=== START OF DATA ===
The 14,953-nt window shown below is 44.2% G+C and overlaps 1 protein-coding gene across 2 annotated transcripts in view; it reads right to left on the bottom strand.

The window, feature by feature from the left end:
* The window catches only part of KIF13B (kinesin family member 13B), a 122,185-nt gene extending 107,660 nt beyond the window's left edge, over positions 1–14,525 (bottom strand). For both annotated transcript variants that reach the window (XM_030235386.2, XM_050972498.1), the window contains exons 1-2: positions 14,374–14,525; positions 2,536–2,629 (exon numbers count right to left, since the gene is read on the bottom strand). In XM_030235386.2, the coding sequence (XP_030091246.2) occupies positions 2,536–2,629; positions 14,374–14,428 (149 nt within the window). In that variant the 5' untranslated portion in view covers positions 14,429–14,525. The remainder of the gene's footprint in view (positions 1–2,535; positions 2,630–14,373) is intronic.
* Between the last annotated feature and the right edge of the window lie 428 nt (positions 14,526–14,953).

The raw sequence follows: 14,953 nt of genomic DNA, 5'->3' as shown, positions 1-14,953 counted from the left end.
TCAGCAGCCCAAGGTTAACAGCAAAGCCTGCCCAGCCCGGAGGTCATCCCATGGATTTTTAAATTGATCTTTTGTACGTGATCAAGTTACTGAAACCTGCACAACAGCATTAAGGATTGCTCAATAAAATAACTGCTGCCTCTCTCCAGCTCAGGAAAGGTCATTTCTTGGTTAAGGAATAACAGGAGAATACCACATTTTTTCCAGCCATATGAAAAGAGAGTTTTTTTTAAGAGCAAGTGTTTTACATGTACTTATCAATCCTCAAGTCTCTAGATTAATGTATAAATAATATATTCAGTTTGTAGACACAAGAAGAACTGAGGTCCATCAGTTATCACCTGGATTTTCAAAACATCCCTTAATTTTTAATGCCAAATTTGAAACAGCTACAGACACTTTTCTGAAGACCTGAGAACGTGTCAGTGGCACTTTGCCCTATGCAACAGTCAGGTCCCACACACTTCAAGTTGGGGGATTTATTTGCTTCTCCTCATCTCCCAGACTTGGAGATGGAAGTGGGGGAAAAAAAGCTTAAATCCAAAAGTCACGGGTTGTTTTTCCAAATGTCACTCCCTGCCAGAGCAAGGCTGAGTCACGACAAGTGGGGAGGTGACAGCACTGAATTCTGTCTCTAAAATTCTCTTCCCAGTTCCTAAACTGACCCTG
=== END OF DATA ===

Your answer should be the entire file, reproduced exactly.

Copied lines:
The 14,953-nt window shown below is 44.2% G+C and overlaps 1 protein-coding gene across 2 annotated transcripts in view; it reads right to left on the bottom strand.

The window, feature by feature from the left end:
* The window catches only part of KIF13B (kinesin family member 13B), a 122,185-nt gene extending 107,660 nt beyond the window's left edge, over positions 1–14,525 (bottom strand). For both annotated transcript variants that reach the window (XM_030235386.2, XM_050972498.1), the window contains exons 1-2: positions 14,374–14,525; positions 2,536–2,629 (exon numbers count right to left, since the gene is read on the bottom strand). In XM_030235386.2, the coding sequence (XP_030091246.2) occupies positions 2,536–2,629; positions 14,374–14,428 (149 nt within the window). In that variant the 5' untranslated portion in view covers positions 14,429–14,525. The remainder of the gene's footprint in view (positions 1–2,535; positions 2,630–14,373) is intronic.
* Between the last annotated feature and the right edge of the window lie 428 nt (positions 14,526–14,953).

The raw sequence follows: 14,953 nt of genomic DNA, 5'->3' as shown, positions 1-14,953 counted from the left end.
TCAGCAGCCCAAGGTTAACAGCAAAGCCTGCCCAGCCCGGAGGTCATCCCATGGATTTTTAAATTGATCTTTTGTACGTGATCAAGTTACTGAAACCTGCACAACAGCATTAAGGATTGCTCAATAAAATAACTGCTGCCTCTCTCCAGCTCAGGAAAGGTCATTTCTTGGTTAAGGAATAACAGGAGAATACCACATTTTTTCCAGCCATATGAAAAGAGAGTTTTTTTTAAGAGCAAGTGTTTTACATGTACTTATCAATCCTCAAGTCTCTAGATTAATGTATAAATAATATATTCAGTTTGTAGACACAAGAAGAACTGAGGTCCATCAGTTATCACCTGGATTTTCAAAACATCCCTTAATTTTTAATGCCAAATTTGAAACAGCTACAGACACTTTTCTGAAGACCTGAGAACGTGTCAGTGGCACTTTGCCCTATGCAACAGTCAGGTCCCACACACTTCAAGTTGGGGGATTTATTTGCTTCTCCTCATCTCCCAGACTTGGAGATGGAAGTGGGGGAAAAAAAGCTTAAATCCAAAAGTCACGGGTTGTTTTTCCAAATGTCACTCCCTGCCAGAGCAAGGCTGAGTCACGACAAGTGGGGAGGTGACAGCACTGAATTCTGTCTCTAAAATTCTCTTCCCAGTTCCTAAACTGACCCTG